If you have done even the tiniest bit of research on plug-in hybrid or electric vehicle ownership, then you no doubt understand that decisions regarding a home charging station must be a part of the new vehicle decision-making and purchase process.
Charging stations come in three types, identified quite conveniently as Level 1, Level 2 and Level 3 charging stations. Not surprisingly, the higher the level, the faster you will be able to charge your vehicle. Level 1 and 2 chargers are by far the most common stations installed for residential use. You might also see Level 2 charging stations at your workplace, shopping centers or restaurants. Level 3 chargers are generally used only for commercial installation and offer extremely fast charging.
The charging process itself is fairly straightforward if you understand the basics of electricity. Charging can either be via a direct connection cord from the vehicle's input for the battery to a standard 110 volt wall outlet or it could be a completely separate unit which monitors battery voltage, current flow and overall temperature of your vehicle's battery. This sort of feedback can be helpful in expanding the battery's life while also minimizing overall charge time. The direct connection is an example of conduction being used to transfer the energy whereas the charging station is an example of an induction approach which is often taken to reduce safety risks.
Induction chargers work by transferring high voltage and current directly from the electric grid into an inductive paddle with an electro-magnet. This magnet acts as half a transformer while the other half can be found inside the electric vehicle. When full contact is made between the two magnets, the current can flow across and into the battery. This process allows for faster charging. Charging stations send input voltage from the power grid to the plug-in hybrid or electric vehicle at the highest possible available current to maximize efficiency without overheating the battery.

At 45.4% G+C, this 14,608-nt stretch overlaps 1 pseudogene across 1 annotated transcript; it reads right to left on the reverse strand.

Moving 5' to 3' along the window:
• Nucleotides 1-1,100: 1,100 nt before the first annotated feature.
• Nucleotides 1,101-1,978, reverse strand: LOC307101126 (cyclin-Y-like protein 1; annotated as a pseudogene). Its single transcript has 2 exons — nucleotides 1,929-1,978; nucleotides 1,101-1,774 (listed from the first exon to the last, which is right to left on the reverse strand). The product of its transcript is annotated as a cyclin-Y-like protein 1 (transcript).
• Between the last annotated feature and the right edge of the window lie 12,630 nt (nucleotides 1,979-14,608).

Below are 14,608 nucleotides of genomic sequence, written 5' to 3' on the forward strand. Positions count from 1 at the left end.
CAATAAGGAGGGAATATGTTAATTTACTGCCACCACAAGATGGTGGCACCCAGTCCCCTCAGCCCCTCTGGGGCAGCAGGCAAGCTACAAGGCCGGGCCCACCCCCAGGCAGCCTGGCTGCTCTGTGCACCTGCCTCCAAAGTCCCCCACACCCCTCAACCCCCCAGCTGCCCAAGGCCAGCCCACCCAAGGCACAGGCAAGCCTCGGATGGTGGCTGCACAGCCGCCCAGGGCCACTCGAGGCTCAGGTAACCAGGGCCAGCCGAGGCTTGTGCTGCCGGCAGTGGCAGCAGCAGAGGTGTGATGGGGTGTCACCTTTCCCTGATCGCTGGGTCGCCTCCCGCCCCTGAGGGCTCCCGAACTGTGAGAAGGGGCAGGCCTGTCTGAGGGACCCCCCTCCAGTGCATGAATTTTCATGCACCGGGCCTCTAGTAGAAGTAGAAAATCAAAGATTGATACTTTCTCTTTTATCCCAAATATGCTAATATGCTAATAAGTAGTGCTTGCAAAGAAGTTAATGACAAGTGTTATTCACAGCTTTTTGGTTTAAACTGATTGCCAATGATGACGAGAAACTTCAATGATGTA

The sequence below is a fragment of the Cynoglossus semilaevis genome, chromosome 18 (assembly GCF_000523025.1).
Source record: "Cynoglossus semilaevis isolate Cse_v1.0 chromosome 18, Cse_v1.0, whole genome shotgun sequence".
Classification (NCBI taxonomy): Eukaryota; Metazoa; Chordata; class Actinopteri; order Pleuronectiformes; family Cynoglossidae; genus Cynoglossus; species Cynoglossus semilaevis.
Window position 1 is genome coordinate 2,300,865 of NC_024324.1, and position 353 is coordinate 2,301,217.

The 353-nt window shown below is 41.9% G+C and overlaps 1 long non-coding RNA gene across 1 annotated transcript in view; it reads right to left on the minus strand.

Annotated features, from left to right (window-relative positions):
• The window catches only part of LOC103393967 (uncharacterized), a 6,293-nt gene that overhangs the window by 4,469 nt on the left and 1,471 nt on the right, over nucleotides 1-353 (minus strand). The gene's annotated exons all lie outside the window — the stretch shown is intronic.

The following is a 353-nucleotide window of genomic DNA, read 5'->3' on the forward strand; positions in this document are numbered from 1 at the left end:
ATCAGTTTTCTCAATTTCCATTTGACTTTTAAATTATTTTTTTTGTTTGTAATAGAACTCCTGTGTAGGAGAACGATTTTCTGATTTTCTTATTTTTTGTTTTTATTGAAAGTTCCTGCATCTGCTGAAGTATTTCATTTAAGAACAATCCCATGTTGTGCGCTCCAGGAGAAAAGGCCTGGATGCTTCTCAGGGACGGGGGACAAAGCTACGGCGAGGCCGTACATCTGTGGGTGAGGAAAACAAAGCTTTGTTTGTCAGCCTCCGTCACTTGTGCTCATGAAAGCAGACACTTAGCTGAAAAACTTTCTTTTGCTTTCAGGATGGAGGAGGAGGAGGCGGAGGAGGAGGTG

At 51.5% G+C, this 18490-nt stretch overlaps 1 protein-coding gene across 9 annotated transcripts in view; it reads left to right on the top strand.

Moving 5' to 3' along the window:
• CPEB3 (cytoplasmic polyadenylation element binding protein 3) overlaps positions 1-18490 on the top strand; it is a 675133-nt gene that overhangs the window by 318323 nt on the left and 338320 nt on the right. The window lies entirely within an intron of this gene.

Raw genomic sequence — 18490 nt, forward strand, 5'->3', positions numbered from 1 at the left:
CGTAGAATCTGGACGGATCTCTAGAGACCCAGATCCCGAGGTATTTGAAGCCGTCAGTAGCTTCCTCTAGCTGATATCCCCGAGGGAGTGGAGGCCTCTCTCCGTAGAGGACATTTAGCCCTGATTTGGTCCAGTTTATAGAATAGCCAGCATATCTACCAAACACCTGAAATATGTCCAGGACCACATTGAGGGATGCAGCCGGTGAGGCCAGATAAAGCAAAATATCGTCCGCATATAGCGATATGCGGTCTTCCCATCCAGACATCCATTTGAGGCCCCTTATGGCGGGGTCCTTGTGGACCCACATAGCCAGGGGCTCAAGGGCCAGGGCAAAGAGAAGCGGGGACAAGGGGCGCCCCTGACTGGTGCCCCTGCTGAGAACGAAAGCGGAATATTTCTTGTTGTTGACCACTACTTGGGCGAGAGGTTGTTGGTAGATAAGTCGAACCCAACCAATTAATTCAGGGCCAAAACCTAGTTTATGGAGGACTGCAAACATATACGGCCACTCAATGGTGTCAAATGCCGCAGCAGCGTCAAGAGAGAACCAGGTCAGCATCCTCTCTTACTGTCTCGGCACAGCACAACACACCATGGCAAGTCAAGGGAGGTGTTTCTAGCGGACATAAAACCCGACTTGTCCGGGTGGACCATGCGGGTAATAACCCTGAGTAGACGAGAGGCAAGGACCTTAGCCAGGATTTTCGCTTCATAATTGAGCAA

Induction chargers have an advantage of not only being able to offer a much higher input voltage, but by utilizing the power grid, they can also gain efficiency by using excess power that is idling on the grid. For example, the charger can automatically power on to charge the vehicle when it senses an increase of voltage available on the grid. This routinely happens overnight when most households are using fewer appliances and electric lights.
So how long will it take to charge your vehicle? Using a direct connection as described above with a typical 120-volt outlets and a current of 15 amps will fully charge your vehicle in about 10 hours for a standard 15,000-watt battery. If you opt for a direction connection into the power grid offered by a charging station, you will be tapping into a 240-volt electrical appliance outlet which as a current of 30 amps. Depending on the battery and how much allotted current it can accept, could cut your charging time in half.
Costs of installing a charging station can vary greatly with estimates running anywhere from about $600 to upwards of a few thousand dollars. Your local professional electrician is a good resource for providing a cost estimate. But keep in mind that a federal tax credit of 50 percent of the installation cost, up to a maximum credit of $2,000, can help ease the pain somewhat. There could also be local or county incentives available that you may be able to plug into.